Madison, WI. On Sunday I went down to the Arboretum’s Wingra Oak Savanna with some friends to show them around the restoration project and to look at the nearby Council Springs, and Dancing Sands Springs. And, of course, to botanize.
One of the highlights on this gorgeous spring day were the carpets of white trout-lily (Erythonium albidum) under the spreading open-grown bur and white oaks that provide the framework for the savanna. The bloodroot (Sanguinaria canadensis) was past and the Jacob’s ladder ( Polemonium reptans) was just that day starting to flower.
There were so many large colonies of white trout-lily at the Wingra Oak Savanna it was hard to take them all in; seemingly everywhere you looked was another patch. But only a few flowering stems of yellow trout-lily were visible.
White trout-lily and its cousin, yellow trout-lily (Erythonium americanum) are true spring ephemerals, meaning they go dormant by late spring or early summer after producing seed, just after the tree canopy closes in. Trout-lilies like moist woods, forests, and apparently savannas. The white variety is more common in southern Wisconsin; the yellow form common in the northern part of the state.
All trout-lilies grow from small underground vertical structures called corms, which are an enlarged, fleshy, solid base of a stem. Each corm sends up two leaves and, usually, a single flower stalk. However, both white and yellow trout-lily are notorious for producing sterile, non-flowering corms which produce dense colonies of single leaves. Truly though, I don’t know what evolutionary advantage there is to a plant being sterile.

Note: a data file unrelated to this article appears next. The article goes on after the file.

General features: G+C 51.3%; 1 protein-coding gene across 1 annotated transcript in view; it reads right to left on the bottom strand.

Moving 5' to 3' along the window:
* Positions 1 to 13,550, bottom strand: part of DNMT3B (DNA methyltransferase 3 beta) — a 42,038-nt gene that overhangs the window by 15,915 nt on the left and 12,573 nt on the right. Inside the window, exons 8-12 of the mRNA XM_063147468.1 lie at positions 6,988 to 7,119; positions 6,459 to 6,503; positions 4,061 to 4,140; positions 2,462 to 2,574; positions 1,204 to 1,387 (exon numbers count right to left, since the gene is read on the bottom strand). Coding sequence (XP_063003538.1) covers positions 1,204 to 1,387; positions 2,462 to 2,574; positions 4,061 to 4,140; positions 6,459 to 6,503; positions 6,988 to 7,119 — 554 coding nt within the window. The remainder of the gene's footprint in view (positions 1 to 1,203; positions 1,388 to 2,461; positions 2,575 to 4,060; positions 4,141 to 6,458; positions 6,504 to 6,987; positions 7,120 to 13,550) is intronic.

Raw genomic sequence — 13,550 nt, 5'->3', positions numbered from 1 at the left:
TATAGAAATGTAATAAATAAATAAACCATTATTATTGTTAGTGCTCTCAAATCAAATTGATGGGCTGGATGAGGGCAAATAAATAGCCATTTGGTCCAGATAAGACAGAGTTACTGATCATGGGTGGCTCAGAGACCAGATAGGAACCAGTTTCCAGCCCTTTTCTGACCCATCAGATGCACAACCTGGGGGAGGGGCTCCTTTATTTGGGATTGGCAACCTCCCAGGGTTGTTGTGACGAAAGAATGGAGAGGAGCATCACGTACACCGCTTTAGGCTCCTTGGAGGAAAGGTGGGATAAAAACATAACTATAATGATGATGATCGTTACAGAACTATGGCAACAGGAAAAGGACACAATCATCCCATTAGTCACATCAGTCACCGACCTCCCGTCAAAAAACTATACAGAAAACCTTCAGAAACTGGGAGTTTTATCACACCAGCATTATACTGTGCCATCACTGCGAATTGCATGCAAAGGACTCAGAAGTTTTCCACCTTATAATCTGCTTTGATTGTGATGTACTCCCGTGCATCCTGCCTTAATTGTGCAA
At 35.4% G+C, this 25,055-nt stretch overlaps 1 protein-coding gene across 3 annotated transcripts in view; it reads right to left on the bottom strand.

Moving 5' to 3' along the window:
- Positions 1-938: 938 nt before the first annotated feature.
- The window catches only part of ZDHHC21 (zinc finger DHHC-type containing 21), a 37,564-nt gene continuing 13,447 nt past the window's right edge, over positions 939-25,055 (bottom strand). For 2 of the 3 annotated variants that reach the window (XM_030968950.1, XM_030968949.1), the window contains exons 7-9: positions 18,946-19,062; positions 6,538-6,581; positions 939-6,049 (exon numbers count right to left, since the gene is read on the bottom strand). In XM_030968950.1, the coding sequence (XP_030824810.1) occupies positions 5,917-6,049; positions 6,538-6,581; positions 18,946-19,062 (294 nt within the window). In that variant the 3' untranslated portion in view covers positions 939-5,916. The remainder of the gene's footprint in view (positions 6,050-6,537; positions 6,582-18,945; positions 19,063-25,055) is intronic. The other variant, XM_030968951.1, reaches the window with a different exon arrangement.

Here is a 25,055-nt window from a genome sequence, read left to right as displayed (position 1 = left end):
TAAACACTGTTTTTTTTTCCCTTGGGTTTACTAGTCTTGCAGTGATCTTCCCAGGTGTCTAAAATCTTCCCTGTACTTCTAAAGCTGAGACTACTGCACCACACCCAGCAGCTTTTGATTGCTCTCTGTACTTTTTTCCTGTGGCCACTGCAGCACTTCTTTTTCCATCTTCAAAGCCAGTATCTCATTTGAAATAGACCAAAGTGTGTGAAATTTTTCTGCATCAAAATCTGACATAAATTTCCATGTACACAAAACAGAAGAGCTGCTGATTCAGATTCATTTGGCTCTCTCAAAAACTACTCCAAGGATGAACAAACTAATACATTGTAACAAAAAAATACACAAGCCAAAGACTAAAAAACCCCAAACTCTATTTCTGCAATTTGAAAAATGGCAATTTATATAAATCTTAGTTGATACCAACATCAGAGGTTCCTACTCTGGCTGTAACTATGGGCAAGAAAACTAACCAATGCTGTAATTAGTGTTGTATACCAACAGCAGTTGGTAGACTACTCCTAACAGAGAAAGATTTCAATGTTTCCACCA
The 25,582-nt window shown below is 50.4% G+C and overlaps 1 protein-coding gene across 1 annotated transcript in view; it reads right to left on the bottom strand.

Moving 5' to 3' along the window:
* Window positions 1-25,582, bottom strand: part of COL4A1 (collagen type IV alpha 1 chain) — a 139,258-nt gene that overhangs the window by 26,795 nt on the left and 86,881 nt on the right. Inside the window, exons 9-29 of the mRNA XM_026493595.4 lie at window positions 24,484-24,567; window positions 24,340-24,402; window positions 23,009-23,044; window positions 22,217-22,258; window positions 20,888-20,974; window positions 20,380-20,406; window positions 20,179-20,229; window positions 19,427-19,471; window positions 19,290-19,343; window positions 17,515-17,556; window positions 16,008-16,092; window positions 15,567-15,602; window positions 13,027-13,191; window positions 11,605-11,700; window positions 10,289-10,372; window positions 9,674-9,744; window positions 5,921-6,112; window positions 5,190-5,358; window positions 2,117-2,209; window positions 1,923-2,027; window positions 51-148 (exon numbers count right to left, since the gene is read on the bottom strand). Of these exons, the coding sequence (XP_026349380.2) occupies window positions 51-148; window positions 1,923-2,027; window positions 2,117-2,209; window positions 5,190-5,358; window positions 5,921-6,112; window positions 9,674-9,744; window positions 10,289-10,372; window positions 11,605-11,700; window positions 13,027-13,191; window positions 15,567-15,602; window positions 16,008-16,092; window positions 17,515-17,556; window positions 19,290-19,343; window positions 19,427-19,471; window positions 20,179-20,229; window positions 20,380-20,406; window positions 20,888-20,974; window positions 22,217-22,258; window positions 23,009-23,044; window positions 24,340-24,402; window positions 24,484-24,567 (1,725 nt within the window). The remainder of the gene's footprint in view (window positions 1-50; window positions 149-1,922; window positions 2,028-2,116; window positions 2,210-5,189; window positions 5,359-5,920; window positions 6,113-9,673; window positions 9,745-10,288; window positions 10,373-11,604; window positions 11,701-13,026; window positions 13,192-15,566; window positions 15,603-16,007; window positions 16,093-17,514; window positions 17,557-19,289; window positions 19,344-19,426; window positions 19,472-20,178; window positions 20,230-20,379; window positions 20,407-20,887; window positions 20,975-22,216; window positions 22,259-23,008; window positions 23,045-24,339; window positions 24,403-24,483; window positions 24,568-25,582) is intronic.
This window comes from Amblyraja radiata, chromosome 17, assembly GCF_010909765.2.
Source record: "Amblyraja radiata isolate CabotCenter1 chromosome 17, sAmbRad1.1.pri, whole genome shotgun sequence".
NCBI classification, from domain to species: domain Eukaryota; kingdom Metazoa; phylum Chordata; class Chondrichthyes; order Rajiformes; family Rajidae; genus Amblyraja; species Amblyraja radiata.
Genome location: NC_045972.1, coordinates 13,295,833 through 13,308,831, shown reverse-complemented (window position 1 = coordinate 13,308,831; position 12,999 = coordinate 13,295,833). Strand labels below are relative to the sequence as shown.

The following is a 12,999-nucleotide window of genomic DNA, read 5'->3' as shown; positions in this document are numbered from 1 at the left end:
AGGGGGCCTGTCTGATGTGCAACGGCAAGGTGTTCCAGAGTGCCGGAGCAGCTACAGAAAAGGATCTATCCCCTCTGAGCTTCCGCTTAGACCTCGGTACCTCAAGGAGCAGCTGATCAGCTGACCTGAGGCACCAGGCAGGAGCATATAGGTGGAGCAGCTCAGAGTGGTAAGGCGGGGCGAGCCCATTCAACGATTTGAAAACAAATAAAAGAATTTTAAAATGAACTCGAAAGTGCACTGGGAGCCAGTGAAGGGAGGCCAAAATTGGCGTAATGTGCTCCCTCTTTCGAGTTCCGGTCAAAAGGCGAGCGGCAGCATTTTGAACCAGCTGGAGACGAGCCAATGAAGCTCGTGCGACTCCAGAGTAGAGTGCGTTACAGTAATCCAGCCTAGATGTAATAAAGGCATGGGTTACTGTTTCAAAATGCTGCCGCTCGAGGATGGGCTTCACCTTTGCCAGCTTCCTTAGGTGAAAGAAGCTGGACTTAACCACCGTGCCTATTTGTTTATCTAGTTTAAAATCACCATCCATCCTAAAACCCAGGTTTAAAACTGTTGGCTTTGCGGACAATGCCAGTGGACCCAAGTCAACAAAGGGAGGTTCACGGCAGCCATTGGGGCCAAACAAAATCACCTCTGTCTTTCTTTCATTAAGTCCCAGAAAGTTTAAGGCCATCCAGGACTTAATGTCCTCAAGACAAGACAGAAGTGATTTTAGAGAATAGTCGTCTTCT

The leaves of trout-lilies are shaped like a fish and are mottled or spotted, giving it the appearance of the markings of a brook trout.
Some think the tepals are shaped like a long canine tooth, hence the alternate common name of dog-tooth violet, despite the fact that the plant is not a violet but rather, is in the lily family (Lillaceae). Other common names include Fawn Lily and Adder’s-tongue (Fassett, 1976).
Trout-lilies are clonal species meaning that while a given patch consists of many individual stems, they are all produced by common underground stems or stolons that arise from the mother corm and have an identical genetic makeup. New colonies can be produced by seed.
Research has shown that trout-lily clones can live a long time. Whitford (1951) studied the structure and age of a typical mesic forest stand in Green County, Wisconsin. He determined “that the average age of a trout-lily colony was 145 years, ranging from 40 to 313 years.” (Curtis, 1959.) This upper age estimate was just six years after the explorer Nicolet in 1636 visited what would become Wisconsin.
Curtis, J.T. 1959. The Vegetation of Wisconsin. University of Wisconsin Press. Madison, WI.
Fassett, N. C. 1976. Spring Flora of Wisconsin. University of Wisconsin Press, Madison, WI.
Whitford, P.W. 1951. Estimation of the age of forest stands in the prairie-forest border region. PhD thesis, University of Wisconsin-Madison.